World number one Jiri Vesely was looking to add to the Australian Open crown he won earlier this year whilst form players going into the tournament included Roland Garros finalist Mate Delic, Gerry Weber Junior Open winner Dominic Thiem and Britain’s own Liam Broady, title-winner at the AEGON Junior International.

Here is a round-up of how the tournament progressed:

Round 1: Several seeds dropped in the opening round including Austrian Patrick Ofner (12), Spain’s Andres Artunedo Martinavarr (14), Joao Pedro Sorgi (11) and but the biggest was third seed Hugo Dellien who lost in straight sets to Kaichi Uchida of Japan. There was great joy for home supporters with British seeds George Morgan, Liam Broady and Oliver Golding joining wildcards Joshua Ward-Hibbert, Oliver Hudson, Evan Hoyt and Kyle Edmund in the second round. The latter beat Sorgi 6-3, 6-3.

Round 2: Britain’s delight soon turned to despair in the next round with only Liam Broady making it to the last 16. The prospects didn’t look good for Broady either as top seed Jiri Vesely awaited in the third round. Fourth seed Oliver Golding’s exit to wildcard Jason Kubler proved to be the biggest casualty of the day but more seeds lost including Spain’s Roberto Carballes Baena (6), Australian Andrew Whittington (9) and Philippine Jeson Patrombon (13). Hassan Ndayishimiye, the first player from Burundi to play at the Championships, also went out.

Round 3: Only three seeds made it into the last eight and that didn’t include the top two seeds. Czech and junior world number one Jiri Vesely succumbed to Liam Broady 6-4, 7-5 and Brazil’s Thiago Moura Monteiro was defeated in the other half of the draw by Aussie 16th seed Luke Saville. Germany’s Robin Kern, who beat Andrew Whittington the previous round, continued his giant-killing exploits by taking out Filip Horansky (5) while seventh seed Dominic Thiem lost to Belgian Julien Cagnina 6-4, 6-2.

Quarter-finals: Liam Broady won a titanic last set against Robert Kern 13-11 to keep British hopes alive. Kaichi Uchida made it to the last eight and progressed further thanks to another struggle. The unseeded Japanese found himself a set down to eighth seed Mate Pavic but won a second set tiebreak 9-7 before taking the third 10-8. He joined the two Australians of Luke Saville and wildcard Jason Kubler in the semis after their wins over Joris De Loore and Julien Cagnina respectively.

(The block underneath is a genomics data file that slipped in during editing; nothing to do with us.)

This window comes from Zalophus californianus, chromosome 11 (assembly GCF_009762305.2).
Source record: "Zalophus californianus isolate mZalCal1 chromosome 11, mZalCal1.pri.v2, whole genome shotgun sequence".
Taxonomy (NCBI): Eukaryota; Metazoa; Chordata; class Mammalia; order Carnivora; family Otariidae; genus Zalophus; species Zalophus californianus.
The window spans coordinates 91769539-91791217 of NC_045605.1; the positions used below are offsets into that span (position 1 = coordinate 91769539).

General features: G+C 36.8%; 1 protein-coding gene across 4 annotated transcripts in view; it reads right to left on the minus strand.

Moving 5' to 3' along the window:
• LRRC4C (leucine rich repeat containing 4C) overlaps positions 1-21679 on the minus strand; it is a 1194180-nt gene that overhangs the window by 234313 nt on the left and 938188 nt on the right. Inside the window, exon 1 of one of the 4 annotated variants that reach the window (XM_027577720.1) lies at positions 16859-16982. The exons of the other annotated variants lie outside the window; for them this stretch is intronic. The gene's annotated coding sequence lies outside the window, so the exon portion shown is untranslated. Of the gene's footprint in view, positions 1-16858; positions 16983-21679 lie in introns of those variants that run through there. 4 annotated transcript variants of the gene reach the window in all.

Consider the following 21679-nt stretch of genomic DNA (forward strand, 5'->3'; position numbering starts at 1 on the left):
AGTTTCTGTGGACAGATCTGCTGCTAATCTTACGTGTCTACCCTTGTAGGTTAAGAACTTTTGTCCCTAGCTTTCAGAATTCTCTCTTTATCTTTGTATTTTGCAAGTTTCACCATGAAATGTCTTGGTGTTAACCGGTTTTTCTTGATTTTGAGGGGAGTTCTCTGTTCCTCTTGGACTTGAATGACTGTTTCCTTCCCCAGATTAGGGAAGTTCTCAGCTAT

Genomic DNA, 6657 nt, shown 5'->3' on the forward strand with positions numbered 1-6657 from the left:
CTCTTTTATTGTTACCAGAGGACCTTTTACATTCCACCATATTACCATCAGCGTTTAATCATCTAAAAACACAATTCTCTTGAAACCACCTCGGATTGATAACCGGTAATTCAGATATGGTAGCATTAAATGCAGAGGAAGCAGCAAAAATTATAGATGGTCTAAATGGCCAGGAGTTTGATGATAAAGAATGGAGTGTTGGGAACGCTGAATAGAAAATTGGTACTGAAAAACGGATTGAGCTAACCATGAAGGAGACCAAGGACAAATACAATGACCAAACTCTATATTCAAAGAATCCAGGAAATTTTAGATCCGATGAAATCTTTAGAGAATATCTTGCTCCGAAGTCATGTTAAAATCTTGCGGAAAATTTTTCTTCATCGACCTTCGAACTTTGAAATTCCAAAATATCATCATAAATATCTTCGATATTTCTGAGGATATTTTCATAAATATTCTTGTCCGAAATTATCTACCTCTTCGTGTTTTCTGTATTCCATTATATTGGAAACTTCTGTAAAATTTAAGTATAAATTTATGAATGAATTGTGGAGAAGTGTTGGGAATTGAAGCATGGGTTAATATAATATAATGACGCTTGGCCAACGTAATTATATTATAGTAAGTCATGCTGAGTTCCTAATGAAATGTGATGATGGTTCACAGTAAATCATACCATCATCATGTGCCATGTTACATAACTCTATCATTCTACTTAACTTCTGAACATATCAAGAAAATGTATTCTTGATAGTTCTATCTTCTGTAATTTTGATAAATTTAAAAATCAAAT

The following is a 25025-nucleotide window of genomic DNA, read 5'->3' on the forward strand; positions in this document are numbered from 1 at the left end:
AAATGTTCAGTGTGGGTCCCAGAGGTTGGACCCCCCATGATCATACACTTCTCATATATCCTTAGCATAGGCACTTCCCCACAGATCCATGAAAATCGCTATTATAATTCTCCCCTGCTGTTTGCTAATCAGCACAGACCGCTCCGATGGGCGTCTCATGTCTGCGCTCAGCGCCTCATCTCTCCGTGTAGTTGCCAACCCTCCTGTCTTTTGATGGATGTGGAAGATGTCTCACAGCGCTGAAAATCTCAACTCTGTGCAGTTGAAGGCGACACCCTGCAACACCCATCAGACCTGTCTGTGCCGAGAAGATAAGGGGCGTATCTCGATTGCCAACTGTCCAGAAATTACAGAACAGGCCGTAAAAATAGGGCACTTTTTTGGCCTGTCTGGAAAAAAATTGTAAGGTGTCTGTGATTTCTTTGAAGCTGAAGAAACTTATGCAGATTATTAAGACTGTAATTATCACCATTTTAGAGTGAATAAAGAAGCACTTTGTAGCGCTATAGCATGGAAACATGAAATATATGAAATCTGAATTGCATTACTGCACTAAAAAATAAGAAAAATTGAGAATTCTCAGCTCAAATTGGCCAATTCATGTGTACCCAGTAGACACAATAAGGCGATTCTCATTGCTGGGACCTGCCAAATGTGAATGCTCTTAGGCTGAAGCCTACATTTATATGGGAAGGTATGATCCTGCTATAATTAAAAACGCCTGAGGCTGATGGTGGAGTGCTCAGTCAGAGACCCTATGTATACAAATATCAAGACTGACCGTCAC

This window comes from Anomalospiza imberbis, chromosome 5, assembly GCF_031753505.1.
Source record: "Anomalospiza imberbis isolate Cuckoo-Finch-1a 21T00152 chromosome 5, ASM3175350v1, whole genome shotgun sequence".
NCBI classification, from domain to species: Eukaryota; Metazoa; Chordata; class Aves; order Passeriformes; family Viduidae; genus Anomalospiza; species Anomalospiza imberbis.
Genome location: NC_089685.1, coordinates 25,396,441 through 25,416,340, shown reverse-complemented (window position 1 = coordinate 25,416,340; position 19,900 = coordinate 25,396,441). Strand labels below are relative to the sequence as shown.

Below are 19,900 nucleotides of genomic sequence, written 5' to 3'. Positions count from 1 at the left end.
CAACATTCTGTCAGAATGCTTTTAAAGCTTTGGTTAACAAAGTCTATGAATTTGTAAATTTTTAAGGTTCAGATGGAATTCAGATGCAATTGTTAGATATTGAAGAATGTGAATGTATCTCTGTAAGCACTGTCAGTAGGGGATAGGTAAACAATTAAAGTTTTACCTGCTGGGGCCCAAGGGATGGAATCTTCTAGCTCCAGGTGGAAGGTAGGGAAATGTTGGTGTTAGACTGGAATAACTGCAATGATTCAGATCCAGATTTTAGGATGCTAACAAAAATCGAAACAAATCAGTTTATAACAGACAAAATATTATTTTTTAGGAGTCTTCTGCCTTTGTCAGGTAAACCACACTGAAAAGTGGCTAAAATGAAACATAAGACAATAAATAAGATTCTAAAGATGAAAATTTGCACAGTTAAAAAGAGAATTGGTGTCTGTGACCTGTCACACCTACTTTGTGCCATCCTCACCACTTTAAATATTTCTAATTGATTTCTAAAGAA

Semi-finals: Liam Broady faced wildcard Jason Kubler, the man who took out his compatriot Oliver Golding but he was given the chance of becoming the first British winner of the Wimbledon boys’ singles since Stanley Matthews in 1962 after coming through 6-4, 6-3 in 79 minutes. His opponent in the final would be Luke Saville, who had also been to the final of his home major the Australian Open where he lost to Jiri Vesely. Saville beat Kaichi Uchida 6-4, 6-1 and recorded 31 to seven and never gave his opponent a break point opportunity.

Final: Liam Broady (15) vs. Luke Saville (16). British hearts were crushed as Saville emerged victorious despite being outplayed in the first set and almost getting blown away in the second. Broady was serving 6-2, 4-3 up before being broken and never won another game in the set. An incredible point panned out in the third set but with Broady failing to break back after going down 3-1 early on there was no way back and Britain’s hopes of a homegrown winner in Wimbledon’s 125th year were dashed.

 

To see the full list of results then a drawsheet is available via the official Wimbledon website.

The Kvitova Years

Every era of tennis, whether it’s men’s, women’s or doubles, has its standout players.